Re: The Path URN Specification

Michael Shapiro (
Tue, 21 Mar 1995 11:38:15 -0600 (CST)

From: (Michael Shapiro)
Message-Id: <>
Subject: Re: The Path URN Specification
Date: Tue, 21 Mar 1995 11:38:15 -0600 (CST)
In-Reply-To: <> from "michael rabinovich" at Mar 20, 95 05:11:40 pm

michael rabinovich wrote:
|I also enjoyed reading LaLiberte & Shapiro's proposal. 
|However, I think, it has some shortcomings.
|(1) It will increase traffic due to DNS requests for partial
|name resolutions. This problem, however, could be avoided if 
|DNS server software could be changed.

When remote DNS servers do recursive queries this reduces traffic.  If
they do iterative queries - (ie make the local servers issue new queries)
the traffic is not reduced. Recursive DNS queries are not recommended by
the DNS RFCs, so this depends on how the various DNS name servers are

The path partial name resolution hopefully would have DNS caches that
are near and thus reduce traffic.

However, the use of the TXT records would increase the traffic as well
as size of the caches. For the top of the hierarchy (nodes above
servers) this may mean that we allow missing TXT records (if empty TXT
records require too much space).

michael rabinovich wrote:
|(2) More serious problem, I think, is that scalability (a purely
|performance issue) is now not transparent to the end-user. Thus,
|certain non-semantic reasons influence the way resource names are
|constructed. For instance, assume there is a URN/URL resolver with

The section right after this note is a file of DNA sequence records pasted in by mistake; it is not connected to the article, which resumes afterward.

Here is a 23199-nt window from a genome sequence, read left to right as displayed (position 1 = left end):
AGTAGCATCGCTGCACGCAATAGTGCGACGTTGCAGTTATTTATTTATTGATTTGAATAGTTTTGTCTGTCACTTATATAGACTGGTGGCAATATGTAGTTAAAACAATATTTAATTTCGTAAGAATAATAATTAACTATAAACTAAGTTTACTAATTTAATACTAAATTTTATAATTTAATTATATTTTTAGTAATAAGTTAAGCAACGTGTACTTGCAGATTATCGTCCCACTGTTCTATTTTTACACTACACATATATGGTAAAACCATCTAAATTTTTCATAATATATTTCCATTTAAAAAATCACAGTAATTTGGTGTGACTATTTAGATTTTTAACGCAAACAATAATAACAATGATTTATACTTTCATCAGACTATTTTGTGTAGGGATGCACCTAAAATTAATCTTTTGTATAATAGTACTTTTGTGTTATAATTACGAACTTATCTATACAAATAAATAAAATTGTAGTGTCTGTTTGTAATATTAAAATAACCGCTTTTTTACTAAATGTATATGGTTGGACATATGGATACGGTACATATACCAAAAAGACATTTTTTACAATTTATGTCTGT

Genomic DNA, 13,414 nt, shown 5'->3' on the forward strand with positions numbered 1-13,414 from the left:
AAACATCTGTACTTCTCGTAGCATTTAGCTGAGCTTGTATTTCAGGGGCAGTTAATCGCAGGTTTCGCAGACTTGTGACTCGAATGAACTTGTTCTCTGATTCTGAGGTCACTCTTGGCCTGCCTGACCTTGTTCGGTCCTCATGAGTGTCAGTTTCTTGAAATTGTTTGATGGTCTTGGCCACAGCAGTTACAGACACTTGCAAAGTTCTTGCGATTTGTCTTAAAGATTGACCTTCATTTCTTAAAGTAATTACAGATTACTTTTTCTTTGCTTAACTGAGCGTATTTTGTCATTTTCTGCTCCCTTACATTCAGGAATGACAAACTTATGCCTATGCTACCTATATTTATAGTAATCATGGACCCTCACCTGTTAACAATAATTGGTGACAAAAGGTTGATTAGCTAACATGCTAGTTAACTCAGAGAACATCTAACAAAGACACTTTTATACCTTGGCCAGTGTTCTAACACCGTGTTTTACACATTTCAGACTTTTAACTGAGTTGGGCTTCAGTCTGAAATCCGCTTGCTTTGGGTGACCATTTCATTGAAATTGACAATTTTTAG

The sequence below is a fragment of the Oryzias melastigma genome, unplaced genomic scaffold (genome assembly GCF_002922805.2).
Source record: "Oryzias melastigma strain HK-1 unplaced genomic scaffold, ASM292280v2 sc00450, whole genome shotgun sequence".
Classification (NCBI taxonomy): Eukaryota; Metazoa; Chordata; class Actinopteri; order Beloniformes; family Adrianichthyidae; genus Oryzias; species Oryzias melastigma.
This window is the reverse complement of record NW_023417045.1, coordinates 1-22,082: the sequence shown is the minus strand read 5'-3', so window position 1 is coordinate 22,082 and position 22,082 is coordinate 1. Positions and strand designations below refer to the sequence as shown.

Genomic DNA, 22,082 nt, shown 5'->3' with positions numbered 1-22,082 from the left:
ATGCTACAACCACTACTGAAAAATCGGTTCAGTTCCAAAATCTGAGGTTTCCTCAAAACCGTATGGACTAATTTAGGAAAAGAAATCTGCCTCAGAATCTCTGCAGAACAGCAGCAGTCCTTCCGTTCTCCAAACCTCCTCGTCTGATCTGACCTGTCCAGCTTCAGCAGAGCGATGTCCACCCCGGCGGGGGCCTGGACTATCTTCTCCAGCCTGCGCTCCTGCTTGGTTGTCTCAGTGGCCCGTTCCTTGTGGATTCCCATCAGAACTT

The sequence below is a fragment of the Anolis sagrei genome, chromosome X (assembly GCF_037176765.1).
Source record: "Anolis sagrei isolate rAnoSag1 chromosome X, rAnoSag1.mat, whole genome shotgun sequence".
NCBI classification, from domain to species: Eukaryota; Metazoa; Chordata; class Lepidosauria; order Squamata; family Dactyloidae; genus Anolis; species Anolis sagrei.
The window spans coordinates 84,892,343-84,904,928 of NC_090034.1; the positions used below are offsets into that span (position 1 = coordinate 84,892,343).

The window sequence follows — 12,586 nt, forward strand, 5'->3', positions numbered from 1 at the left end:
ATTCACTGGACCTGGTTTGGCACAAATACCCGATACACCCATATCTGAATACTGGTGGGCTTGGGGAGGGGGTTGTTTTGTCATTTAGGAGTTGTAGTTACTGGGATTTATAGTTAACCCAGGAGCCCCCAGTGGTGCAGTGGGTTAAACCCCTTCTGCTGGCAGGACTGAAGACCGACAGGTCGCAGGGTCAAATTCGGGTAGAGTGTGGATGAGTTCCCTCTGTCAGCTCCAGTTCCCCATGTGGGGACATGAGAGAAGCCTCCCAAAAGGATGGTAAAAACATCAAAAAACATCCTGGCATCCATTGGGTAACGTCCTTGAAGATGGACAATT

|/publishers/uk prefix. Then, as the scale grows beyond this resolver
|capability, we add another server, and give it prefix
|/publishers/uk/hamish-hamilton. What should we do with documents
|that used to be semantically under hamish-hamilton before? Change
|their names? This would violate name persistence.
|Also, as a resolution server becomes overloaded and a new server is added,
|it would be natural to split the load in half, rather than to 
|have the parent resolver work at capacity while the newly added
|resolver stay almost idle until enough new names are registered.
|The root problem is that this scheme makes the server hierarchy
|part of a resource name. This is semantically confusing; it also
|makes names unstable, as server hierarchies tend to change.
|What we are doing as part of an on-going project here at the Bell Labs
|is use a URL syntax as a URN, and http as the protocol for talking
|with URN/URL resolution server. For instance, URN from the 
|original draft: <> looks as
|Resolver is a CGI script that actually does the resolution. (It is 
|just a technicality to remove it from the name).
|Then, just as LaLibrter&Shapiro's proposal, the resolver can either
|return a redirect with the actual URL of the document (in fact,
|we use dynamic replication to deal with information server overloading,
|so there are several URLs to choose from).
|This scheme also makes it simple to register new names, change
|URN->URL mappings when a document moves, etc. Our prototype server
|has scripts that do that. Moreover, when registering a new document,
|the user can ask for a specific URN, which will be assigned if it
|does not exist already. 
|Also, no change to current Mosaic browsers is required.
|We deal with scalability issues internally, so that the user is not
|affected. We do allow hierarchical namespace, but the hierarchy